A more realistic reason is that many people just don't have the option of running cabling through an existing property - people who rent.
As someone who's never owned a structure but has had wired ethernet in every room of every place he's lived, I have to call bullshit. Sure, wiring is harder when you rent, but it's not impossible.
Some landlords actually welcome the improvements, seeing the value in modern connectivity, and allow more traditional wiring to take place. My current rental house is like this and over the month I've lived here I've spent an hour or two per weekend with fiberglass rods, fish tape, and a cable bit getting Cat6 from a patch panel placed in the office to the TV, bedrooms, garage, and anywhere else a permanent network device sits.
Others may not be officially interested in such things, but that doesn't mean you can't do them anyways. Ethernet cables are tiny, the hole required to pass one through a wall is trivial to patch over. If you have attic or basement access as I did in my last apartment, you can often follow existing cable or telephone lines from there in to the wall, then just swap the faceplate from the single outlet to a dual combo or a keystone-style configuration. In that last place the laundry room had a vent pipe going straight to the attic. I used that to get wires upstairs for the bedrooms by just climbing up there and dropping some plenum-rated wire down the tube. The other ends followed a cable wire down in to one of the bedrooms and was just punched through the wall behind the box to reach the other room.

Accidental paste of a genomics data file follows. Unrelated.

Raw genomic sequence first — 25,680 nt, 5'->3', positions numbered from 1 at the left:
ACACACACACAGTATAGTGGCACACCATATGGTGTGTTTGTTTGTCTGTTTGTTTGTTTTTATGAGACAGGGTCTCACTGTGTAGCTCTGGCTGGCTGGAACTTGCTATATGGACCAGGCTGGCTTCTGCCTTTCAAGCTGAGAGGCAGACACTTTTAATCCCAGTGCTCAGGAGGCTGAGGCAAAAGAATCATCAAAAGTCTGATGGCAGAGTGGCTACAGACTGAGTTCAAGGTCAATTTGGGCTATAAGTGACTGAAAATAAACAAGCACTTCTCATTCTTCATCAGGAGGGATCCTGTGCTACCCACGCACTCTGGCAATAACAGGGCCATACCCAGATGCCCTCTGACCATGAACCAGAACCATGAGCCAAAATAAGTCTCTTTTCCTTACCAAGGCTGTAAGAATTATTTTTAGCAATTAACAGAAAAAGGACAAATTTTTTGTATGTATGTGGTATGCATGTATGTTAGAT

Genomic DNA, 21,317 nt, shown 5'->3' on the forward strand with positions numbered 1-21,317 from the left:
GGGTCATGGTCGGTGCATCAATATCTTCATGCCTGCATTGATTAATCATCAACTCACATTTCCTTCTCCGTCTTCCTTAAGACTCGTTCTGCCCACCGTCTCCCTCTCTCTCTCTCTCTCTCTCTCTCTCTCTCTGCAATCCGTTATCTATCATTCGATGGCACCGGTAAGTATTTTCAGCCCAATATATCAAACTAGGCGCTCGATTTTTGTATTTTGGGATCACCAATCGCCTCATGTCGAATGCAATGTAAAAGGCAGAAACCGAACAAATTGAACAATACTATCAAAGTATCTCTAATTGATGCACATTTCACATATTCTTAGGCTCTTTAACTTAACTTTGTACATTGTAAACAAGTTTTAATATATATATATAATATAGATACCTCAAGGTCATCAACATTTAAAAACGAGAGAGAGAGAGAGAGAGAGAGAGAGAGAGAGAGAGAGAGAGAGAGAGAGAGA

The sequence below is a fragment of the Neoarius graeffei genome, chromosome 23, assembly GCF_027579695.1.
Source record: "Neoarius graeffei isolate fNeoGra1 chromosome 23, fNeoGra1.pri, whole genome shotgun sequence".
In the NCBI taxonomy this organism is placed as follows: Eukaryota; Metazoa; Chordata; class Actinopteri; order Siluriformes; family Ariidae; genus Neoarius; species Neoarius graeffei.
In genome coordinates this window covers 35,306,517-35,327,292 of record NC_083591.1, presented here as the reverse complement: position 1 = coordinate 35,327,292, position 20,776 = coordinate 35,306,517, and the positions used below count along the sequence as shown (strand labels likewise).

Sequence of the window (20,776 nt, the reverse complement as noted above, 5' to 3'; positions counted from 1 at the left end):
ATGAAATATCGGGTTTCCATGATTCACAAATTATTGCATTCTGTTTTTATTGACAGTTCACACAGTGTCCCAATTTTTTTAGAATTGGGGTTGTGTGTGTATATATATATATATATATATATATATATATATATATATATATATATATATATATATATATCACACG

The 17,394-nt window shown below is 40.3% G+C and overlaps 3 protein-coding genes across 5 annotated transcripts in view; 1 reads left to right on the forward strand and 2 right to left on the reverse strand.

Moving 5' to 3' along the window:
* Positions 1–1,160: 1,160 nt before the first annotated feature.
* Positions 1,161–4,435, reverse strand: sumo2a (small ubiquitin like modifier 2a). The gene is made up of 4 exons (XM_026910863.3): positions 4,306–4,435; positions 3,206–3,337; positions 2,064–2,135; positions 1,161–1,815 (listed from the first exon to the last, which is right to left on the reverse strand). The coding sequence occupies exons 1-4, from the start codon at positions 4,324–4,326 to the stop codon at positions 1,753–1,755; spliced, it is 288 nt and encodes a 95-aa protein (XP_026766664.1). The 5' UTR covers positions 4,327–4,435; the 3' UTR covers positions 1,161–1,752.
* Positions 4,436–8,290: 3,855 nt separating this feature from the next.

Tucking wires along baseboards, running them under carpet, through ducts, etc. All great ways to run low-voltage wire in a residence when you can't just do it the right way. I'd never recommend a business network be done this way nor anything carrying dangerous power levels, but for home ethernet it's perfectly safe and much better than any wireless ever will be.